God is just a metaphor.

Note: This is an excerpt from the book that I am currently reading - The Universe Versus Alex Woods by Gavin Extence. This particular chapter entitled “Electrical Storms” really struck me especially when Dr. Enderby (Alex’s neurologist) started talking about God and the human brain’s resemblance to each other. After reading this, I couldn’t agree more to what Dr. Enderby said. His explanation somehow answered my question “Did God created man because He was lonely or was it the other way around?” I don’t know. I am not a religious type of person so maybe I am looking for the answers in the wrong place. Hahaha! Call me blasphemous but this is just me and my insomniac brain talking. :)

Dr. Enderby’s views on God and meditation were definitely linked to his views about the brain. On his office wall, he had a funnyy little plaque with spidery black writing on it - like old, joined-up handwriting. And this is what it said:

The Brain is just the weight of God -

For - Heft them - Pound for Pound -

And they will differ - if they do -

As Syllable from Sound -

The first time I saw that plaque, I had very little idea what it meant, and absolutely no idea why there were all those dashes and random capital letters scattered all over the place. (Mr. Treadstone, my then future English teacher, would have red-penned each and every one of those.) But I loved the way it sounded nevertheless.

When I eventually got round to asking Dr. Enderby about the plaque, a few years later, he told me that it was the last stanza from a poem by a very old, very dead American poet called Emily Dickinson. When I asked him what it meant, he wouldn’t tell me. Instead he asked what I  thought it meant.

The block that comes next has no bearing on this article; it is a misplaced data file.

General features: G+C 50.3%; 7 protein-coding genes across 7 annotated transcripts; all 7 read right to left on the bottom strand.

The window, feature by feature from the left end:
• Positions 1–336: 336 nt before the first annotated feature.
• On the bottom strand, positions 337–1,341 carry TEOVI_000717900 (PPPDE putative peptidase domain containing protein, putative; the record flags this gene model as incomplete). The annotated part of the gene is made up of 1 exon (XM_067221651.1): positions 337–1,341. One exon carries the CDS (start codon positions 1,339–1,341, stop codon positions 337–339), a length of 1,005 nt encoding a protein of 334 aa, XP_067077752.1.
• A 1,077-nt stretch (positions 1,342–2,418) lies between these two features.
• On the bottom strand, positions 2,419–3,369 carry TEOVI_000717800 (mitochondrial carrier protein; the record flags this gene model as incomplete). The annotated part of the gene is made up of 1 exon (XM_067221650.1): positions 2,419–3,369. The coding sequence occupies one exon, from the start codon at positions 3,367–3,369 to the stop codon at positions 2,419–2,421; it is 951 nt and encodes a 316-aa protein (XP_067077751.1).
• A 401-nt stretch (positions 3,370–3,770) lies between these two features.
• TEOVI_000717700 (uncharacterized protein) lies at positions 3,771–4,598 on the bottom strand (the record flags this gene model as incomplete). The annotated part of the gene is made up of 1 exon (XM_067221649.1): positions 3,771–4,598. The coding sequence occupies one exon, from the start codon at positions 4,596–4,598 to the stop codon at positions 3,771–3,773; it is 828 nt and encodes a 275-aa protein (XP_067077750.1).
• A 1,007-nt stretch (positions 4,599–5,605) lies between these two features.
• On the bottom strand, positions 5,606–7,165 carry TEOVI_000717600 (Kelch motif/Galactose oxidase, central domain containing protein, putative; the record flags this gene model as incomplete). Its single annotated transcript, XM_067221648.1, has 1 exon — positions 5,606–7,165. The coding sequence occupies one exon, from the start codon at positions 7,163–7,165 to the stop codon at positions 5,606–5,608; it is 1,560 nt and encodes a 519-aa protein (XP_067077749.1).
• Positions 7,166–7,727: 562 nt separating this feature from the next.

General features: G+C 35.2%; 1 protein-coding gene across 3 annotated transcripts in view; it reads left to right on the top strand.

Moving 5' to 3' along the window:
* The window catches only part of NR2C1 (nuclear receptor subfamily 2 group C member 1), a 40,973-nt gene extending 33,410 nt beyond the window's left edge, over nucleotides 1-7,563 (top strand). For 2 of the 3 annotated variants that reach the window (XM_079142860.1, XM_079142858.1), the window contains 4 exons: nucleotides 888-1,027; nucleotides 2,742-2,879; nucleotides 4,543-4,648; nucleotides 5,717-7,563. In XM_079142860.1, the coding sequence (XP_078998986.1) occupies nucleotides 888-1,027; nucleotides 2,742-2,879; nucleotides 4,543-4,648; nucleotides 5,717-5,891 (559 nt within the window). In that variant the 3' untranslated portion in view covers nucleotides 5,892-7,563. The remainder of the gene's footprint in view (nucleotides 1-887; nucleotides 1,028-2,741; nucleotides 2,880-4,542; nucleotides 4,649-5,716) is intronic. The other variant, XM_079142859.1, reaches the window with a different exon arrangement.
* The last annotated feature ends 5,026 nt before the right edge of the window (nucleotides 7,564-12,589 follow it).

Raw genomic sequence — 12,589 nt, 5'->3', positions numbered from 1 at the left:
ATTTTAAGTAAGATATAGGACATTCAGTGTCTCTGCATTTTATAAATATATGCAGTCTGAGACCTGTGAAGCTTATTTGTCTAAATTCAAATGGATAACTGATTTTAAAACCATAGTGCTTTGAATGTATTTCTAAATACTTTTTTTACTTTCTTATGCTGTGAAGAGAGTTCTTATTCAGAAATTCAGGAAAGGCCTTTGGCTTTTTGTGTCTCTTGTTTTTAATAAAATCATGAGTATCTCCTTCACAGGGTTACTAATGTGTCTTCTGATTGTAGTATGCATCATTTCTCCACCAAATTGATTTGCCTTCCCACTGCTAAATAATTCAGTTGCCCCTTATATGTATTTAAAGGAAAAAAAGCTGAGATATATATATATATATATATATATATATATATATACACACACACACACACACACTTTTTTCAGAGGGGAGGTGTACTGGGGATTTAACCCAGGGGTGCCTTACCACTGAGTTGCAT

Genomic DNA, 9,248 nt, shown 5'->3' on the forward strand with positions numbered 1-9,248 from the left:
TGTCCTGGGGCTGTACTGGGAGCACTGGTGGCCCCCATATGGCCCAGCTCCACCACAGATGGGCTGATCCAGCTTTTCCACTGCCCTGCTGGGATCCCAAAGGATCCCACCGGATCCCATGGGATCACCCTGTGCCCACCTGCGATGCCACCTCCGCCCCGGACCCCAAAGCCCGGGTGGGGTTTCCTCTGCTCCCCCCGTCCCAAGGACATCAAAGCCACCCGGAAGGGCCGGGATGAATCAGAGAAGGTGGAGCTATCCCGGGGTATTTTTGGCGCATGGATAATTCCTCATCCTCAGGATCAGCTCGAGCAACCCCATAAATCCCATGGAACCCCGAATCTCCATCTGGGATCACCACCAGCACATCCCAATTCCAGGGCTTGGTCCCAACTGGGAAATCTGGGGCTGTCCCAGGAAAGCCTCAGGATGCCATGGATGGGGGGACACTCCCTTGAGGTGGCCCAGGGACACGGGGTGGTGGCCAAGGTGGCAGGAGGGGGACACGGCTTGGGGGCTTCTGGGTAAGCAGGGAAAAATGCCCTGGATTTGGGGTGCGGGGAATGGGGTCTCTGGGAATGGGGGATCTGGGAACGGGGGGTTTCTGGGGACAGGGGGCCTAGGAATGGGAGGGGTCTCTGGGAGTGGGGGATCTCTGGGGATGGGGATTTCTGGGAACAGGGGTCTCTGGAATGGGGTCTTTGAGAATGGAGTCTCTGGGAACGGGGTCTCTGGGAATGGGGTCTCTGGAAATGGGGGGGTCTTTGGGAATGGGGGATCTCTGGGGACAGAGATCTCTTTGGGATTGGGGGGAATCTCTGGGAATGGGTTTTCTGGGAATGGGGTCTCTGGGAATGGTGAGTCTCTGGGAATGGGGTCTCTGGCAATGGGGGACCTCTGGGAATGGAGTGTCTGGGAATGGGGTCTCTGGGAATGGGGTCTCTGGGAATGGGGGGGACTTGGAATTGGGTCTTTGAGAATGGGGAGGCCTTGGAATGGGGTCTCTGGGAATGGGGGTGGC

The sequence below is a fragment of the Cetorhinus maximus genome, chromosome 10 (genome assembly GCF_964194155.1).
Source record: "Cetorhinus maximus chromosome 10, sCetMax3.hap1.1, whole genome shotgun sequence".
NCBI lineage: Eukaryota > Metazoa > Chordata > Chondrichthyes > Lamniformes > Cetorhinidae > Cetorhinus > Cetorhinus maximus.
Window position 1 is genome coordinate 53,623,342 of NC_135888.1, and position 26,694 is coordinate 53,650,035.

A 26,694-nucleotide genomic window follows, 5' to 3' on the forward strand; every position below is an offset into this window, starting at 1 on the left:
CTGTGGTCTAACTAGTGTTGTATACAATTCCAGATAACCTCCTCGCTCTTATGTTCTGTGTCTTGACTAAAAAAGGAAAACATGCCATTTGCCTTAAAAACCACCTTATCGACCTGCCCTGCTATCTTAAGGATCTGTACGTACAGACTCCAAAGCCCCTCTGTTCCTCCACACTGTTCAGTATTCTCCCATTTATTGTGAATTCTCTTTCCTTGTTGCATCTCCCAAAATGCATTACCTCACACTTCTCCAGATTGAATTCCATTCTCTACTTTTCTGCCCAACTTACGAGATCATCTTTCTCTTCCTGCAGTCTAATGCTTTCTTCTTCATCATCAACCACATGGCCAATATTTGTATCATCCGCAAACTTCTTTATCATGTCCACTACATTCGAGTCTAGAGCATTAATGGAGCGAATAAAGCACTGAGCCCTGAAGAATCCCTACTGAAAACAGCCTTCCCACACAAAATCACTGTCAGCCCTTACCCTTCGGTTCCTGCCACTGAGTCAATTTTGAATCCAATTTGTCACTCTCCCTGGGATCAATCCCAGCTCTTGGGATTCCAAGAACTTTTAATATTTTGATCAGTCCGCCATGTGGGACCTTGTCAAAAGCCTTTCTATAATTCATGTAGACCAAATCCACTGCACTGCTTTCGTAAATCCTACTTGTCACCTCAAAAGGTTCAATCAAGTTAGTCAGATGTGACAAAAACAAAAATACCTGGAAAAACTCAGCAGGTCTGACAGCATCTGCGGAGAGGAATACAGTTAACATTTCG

'I don’t know,' I said after a fewseconds of scratching my crew-cut. 'I know what the words mean, but I can't make sense of them all together.'

'Hmm,' said Dr. Enderby. Then he scratched his head for a bit. 'Well, what do you think the difference between a syllable and a sound is?'

'There isn’t all that much difference,' I said. 'A sound is a sound, and a syllable's kind of a sound too. A syllable's a chunk of sound in a word. Or sometimes it's the whole word. Like the word “sound” is a sound made of one syllable.'

I wasn’t too satisfied with the way I’d explained this, but Dr. Enderby seemed to understand. ‘So maybe that’s the point,’ he said. ‘Maybe they aren’t all that different. Just like God and the brain aren’t all that different.’

'How can God and the brain not be different?' I asked, frowning.

Dr. Enderby smiled and adjusted his glasses. ‘Well, for each of us the brain creates a whole, unique universe. It contains everything we know. Everything we see or touch. Everything we feel and remember. In a sense, our brains create all of reality for us. Without the brain, there’s nothing. Some people find this idea scary, but I think it’s rather beautiful. That’s the reason I like to keep that plaque on my wall, where I can see it every day.’

I told Dr. Enderby that I was still a little confused at this point – what with him being a Buddhist.

'When I look at that poem, God’s just a metaphor,' Dr. Enderby explained.

'So you don't think that God created the brain?' I asked.